form on September 1, your employer does
not have to change your withholding until
the ﬁ rst payment of compensation is made
to you after October 1. If you ﬁ le the new
form on September 2, your employer does
not have to change your withholding until
the ﬁ rst payment of compensation made to
you after December 31.
How long is Form IL-W-4 valid?
Your Form IL-W-4 remains valid until a
new form you have ﬁ led takes effect or
until your employer is required by the
department to disregard it. Your employer
is required to disregard your Form IL-W-4
if you claim total exemption from Illinois
Income Tax withholding, but you have not
ﬁ led a federal Form W-4 claiming total
exemption. Also, if the Internal Revenue
Service (IRS) has instructed your em-
ployer to disregard your federal Form W-4,
your employer must also disregard your
Form IL-W-4. Finally, if you claim 15 or
more exemptions on your Form IL-W-4
without claiming at least the same number
of exemptions on your federal Form W-4,
and your employer is not required to refer
your federal Form W-4 to the IRS for re-
view, your employer must refer your Form
IL-W-4 to the department for review. In that
case, your Form IL-W-4 will be effective
unless and until the department notiﬁ es
your employer to disregard it.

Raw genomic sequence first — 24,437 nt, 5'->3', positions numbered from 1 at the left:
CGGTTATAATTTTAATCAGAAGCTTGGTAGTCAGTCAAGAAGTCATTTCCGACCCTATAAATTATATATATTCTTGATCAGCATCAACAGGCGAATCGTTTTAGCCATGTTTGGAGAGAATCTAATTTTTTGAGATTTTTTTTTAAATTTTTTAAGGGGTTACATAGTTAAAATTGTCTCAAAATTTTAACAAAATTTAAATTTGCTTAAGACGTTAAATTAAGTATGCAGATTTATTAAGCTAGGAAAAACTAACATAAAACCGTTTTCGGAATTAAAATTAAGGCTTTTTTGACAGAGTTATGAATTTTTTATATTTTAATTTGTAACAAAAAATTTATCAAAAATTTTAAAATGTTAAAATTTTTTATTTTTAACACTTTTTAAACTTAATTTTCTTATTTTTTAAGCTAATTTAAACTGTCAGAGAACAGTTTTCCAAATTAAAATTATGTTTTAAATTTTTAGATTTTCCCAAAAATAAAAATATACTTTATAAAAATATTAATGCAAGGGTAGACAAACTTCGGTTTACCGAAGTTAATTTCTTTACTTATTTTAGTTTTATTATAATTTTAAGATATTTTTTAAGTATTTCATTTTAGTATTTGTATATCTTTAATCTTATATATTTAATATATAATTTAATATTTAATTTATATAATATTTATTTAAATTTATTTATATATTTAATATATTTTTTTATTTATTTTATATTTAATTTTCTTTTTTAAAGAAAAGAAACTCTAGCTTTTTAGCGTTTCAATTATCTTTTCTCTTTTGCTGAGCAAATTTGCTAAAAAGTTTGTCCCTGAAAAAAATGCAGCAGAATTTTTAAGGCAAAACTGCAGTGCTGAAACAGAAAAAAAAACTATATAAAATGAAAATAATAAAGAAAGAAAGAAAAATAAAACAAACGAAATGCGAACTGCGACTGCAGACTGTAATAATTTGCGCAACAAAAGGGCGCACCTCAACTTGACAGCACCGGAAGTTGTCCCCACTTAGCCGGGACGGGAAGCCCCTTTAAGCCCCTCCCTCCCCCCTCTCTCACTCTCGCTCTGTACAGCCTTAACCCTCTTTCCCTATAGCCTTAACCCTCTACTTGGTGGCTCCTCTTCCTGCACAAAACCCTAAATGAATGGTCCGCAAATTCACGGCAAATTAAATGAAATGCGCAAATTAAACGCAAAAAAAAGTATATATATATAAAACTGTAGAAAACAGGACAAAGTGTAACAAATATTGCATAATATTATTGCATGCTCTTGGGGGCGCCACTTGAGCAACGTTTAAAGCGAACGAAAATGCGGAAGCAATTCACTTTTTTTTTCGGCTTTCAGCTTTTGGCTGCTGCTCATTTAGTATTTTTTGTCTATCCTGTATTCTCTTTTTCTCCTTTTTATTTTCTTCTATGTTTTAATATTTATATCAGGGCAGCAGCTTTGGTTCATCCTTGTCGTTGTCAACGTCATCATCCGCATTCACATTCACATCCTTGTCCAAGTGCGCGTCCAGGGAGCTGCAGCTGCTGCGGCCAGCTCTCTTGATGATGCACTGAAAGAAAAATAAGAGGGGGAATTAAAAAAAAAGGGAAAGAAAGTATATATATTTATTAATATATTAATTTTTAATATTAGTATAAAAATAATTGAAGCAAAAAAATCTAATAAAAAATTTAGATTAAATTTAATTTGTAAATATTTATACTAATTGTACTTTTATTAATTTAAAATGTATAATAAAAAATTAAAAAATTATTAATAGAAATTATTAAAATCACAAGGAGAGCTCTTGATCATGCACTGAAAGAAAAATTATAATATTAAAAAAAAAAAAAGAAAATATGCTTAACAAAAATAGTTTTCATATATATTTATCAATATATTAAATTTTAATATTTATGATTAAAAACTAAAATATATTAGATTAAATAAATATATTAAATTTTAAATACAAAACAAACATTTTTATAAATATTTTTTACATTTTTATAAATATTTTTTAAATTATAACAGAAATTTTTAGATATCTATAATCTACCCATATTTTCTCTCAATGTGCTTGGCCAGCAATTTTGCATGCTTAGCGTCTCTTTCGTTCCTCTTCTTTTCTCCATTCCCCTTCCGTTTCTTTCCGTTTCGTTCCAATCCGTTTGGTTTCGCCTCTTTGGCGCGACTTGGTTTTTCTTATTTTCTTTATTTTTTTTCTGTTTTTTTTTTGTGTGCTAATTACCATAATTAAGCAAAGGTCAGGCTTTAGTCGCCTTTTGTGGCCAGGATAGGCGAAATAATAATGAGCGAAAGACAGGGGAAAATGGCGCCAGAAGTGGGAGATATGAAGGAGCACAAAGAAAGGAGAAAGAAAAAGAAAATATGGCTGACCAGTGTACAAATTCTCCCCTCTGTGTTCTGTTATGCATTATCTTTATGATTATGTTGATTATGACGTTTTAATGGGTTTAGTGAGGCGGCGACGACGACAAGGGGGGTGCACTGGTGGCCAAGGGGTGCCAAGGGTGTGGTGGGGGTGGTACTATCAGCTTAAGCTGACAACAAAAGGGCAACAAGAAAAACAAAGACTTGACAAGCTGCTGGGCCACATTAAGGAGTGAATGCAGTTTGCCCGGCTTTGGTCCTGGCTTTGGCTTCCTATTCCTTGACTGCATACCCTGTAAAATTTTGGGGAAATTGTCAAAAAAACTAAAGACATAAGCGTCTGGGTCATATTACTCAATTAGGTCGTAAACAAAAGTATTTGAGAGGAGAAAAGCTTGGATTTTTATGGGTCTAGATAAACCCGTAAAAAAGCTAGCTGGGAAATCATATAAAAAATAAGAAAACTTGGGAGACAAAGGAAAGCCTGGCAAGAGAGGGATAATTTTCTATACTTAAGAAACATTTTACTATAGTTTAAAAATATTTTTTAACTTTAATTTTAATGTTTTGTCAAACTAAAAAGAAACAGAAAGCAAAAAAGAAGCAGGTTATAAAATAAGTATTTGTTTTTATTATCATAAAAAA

What is an “exemption”?
An “exemption” is a dollar amount on
which you do not have to pay Illinois
Income Tax. Therefore, your employer will
withhold Illinois Income Tax based on your
compensation minus the exemptions to
which you are entitled.
What is an “allowance”?
The dollar amount that is exempt from
Illinois Income Tax is based on the number
of allowances you claim on this form. As
an employee, you receive one allowance
unless you are claimed as a dependent on
another person’s tax return (e.g., your par-
ents claim you as a dependent on their tax
return). If you are married, you may claim
additional allowances for your spouse and
any dependents that you are entitled to
claim for federal income tax purposes. You
also will receive additional allowances if
you or your spouse are age 65 or older, or
if you or your spouse are legally blind.
Use your mouse or Tab key to move through the fields. Use your mouse or space bar to enable check boxes.